Prinz Eugan PropsThe Prinz Eugan sits upside down, with its rudder and two remaining propellers partially out of the water. The third propeller is currently displayed in Germany.
Torpedo RoomA room full of torpedoes on the Prinz Eugan.
Life on the WreckThe Prinz Eugan is now covered in marine life.
Ray under the Prinz EuganA large ray swims below the sunken ship.
Prinz Eugen - Bismarck Era Ship Wreck Dive, Marshall Islands
World War II – Imperial German Navy
The Prinz Eugen was commissioned into the Imperial German Navy in 1940. Named after the 18th century Austrian general, Prince Eugene of Savoy, the 681ft Admiral Hipper-class heavy cruiser carried a crew of 1,382 men. The ship was part of Operation Rheinubung in 1941, which involved trying to block shipping from England to allied forces. The ship moved to France to repair some engine troubles and was then deployed to Norway, where the British submarine Trident torpedoed the Prinz Eugen. Returning to Germany for repairs, the ship was fixed and then used in the Baltic to train officer cadets.
At the end of World War II, the Prinz Eugen was surrendered to the British Royal Navy and transferred to the US Navy as a war prize.
United States Navy
The Prinz Eugen was assigned to support Operation Crossroads, and moved to Bikini Atoll in the Marshall Islands in 1946. Operation Crossroads involved 95 target ships that were lined up in the lagoon of Bikini Atoll for three scheduled nuclear weapon tests, to investigate the effect of nuclear weapons, particularly on warships. Only two of the tests occurred, the Able and the Baker; the third test, Charlie, was cancelled.
The Prinz Eugen survived the two nuclear weapon tests. Both the Able and Baker were Fat Man plutonium implosion-type nuclear weapons, the same type that was dropped on Nagasaki. At the end of the tests, only nine ships were in good enough condition that they didn’t have to be scuttled.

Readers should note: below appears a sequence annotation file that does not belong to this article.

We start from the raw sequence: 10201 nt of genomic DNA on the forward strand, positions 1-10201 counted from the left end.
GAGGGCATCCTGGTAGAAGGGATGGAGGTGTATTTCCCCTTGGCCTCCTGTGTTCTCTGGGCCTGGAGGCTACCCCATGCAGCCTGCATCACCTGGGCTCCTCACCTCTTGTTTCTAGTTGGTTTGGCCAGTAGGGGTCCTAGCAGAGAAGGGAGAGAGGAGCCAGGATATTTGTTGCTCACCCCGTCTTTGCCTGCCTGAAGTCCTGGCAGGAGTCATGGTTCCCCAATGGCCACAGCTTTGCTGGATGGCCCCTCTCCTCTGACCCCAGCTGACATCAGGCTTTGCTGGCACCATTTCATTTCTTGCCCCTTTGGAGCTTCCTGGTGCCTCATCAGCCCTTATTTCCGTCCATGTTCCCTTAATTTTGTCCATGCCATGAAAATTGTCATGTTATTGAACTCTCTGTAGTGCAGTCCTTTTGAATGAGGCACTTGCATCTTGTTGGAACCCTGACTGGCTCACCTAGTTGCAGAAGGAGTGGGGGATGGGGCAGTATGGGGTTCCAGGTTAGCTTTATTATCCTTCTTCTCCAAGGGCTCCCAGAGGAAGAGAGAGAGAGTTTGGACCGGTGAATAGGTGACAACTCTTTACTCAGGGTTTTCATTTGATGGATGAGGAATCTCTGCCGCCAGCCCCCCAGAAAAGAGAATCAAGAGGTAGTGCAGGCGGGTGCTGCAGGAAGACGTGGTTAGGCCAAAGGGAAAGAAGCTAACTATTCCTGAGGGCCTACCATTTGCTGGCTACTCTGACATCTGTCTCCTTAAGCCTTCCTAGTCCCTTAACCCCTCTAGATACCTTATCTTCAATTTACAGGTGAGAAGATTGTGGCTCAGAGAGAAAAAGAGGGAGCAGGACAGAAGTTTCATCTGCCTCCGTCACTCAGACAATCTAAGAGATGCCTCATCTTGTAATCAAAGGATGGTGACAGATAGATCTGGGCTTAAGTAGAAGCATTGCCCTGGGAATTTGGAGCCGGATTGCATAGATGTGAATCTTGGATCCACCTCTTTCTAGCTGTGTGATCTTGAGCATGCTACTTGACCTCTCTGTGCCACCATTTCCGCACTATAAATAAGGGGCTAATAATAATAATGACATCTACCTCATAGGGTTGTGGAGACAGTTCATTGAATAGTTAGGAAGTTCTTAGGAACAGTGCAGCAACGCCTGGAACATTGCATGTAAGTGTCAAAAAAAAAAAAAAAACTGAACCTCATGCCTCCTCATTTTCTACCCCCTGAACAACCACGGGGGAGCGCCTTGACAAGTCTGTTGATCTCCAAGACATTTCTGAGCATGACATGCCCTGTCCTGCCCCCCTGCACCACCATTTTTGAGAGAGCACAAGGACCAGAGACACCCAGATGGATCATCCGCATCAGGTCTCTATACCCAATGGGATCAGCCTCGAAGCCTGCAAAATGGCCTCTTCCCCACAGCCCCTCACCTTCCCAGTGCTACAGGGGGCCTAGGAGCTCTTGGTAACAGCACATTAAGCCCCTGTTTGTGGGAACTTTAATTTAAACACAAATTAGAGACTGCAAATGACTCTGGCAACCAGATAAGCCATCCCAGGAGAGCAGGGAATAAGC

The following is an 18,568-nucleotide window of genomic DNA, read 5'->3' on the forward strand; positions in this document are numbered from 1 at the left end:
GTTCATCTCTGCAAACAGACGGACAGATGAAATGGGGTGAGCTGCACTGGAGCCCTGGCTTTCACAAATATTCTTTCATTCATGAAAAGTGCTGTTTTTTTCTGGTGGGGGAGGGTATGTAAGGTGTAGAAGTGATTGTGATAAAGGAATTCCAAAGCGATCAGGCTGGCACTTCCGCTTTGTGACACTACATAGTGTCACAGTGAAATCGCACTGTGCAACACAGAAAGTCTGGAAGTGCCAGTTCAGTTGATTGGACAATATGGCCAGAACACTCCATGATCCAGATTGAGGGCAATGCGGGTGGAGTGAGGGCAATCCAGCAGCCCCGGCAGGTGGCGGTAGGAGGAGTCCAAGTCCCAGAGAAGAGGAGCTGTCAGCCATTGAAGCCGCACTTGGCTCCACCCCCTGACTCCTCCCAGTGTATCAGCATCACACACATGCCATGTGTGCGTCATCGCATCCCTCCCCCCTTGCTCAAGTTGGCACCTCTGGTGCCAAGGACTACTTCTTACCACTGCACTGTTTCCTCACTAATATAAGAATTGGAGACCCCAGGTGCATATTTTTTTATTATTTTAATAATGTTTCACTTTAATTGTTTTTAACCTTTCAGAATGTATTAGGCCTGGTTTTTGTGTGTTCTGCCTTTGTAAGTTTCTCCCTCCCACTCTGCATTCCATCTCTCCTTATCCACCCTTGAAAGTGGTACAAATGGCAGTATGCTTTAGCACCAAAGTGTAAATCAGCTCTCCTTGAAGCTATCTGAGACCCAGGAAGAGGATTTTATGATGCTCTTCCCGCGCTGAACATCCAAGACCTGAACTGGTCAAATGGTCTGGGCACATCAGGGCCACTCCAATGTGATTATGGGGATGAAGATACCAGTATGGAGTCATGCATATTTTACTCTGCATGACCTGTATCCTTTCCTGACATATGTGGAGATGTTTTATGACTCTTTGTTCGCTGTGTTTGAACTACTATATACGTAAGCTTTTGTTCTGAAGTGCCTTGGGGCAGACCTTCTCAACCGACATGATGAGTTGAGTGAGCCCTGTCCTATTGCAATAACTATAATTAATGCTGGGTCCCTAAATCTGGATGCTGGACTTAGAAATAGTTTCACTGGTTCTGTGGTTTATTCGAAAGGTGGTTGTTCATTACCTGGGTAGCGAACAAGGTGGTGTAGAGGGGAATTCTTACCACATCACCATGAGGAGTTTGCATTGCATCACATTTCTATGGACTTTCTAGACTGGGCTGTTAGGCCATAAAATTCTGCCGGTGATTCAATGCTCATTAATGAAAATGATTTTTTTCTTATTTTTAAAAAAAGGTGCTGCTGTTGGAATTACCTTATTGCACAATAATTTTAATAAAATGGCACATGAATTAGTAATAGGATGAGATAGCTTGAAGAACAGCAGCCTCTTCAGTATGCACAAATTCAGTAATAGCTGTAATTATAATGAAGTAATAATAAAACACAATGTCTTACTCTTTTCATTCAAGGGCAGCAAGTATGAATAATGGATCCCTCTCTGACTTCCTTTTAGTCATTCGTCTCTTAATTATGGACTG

The Prinz Eugen was towed back to Kwajalein Atoll, more than 400 miles away, with hopes of scrapping the ship and further studying the residual impact of the radiation. Unfortunately, there was a leak in the hull, and radioactivity prevented anyone from repairing the hull.
The leak caused the Prinz Eugen to sink in December of 1946 in shallow waters next to the island of Enubuj (also known as Carlson).
Having sunk close to shore, the Prinz Eugen sits upside down with its two remaining propellers and the rudder partially out of the water. The third propeller was salvaged from the ship and is currently displayed in the Laboe Naval Memorial in Germany. The stern’s top deck sits in the sand around 40 feet, and the wreck continues down a slope with the bow at 110 feet.
Descending next to one of the huge propellers, which are larger than a diver, makes one realize just how huge the ship really is. Down to the sea floor, there is a small area where a diver can swim between the sand and the top deck. White tip sharks and marble rays are common in this area.
Continuing towards the bow, the sandy bottom slopes and the wreck has plenty of window-like openings to peak into the ship’s interior, revealing beds that appear to be mounted to the ceiling and fallen chairs that now sit on the ceiling. Much of the superstructure has collapsed on itself due to its massive weight.
The ship has two large turrets with 8-inch barrels, and cannons can be found below, mostly buried in the sand. Torpedo tubes on the port side of the ship still have torpedoes in them ready to go.
An open hatch exposes a room stacked full of torpedoes that could possibly still be live. Parts of the ship and the ship’s contents have spilled out onto the seafloor, including the gun director, which is a huge sphere sitting next to the ship.
Having been underwater since 1946, the ship is covered in rust and is disintegrating, but marine life has taken over and covered the ship. Schools of fish pass by, eating the algae covering the hull, and barracuda keep watch over the ship from above.
Octopuses are a common sight, crawling around the bottom of the ship, which is now covered in coral and anemones. Sharks and manta rays can sometimes be seen in the distance, and seem to be taking a look around the ship as well.
Parts of the interior of this ship can be explored but extreme caution is necessary, as the ship has been underwater for nearly 70 years, and because it sank upside down, much of the superstructure has collapsed on itself. Wreck penetration can be disorientating because everything is upside down.
With such an exciting history and beautiful marine life, the Prinz Eugan is a fantastic dive that suits both novice divers, wanting to dive the shallow parts of the wreck, and advanced divers, wanting to explore a World War II wreck.
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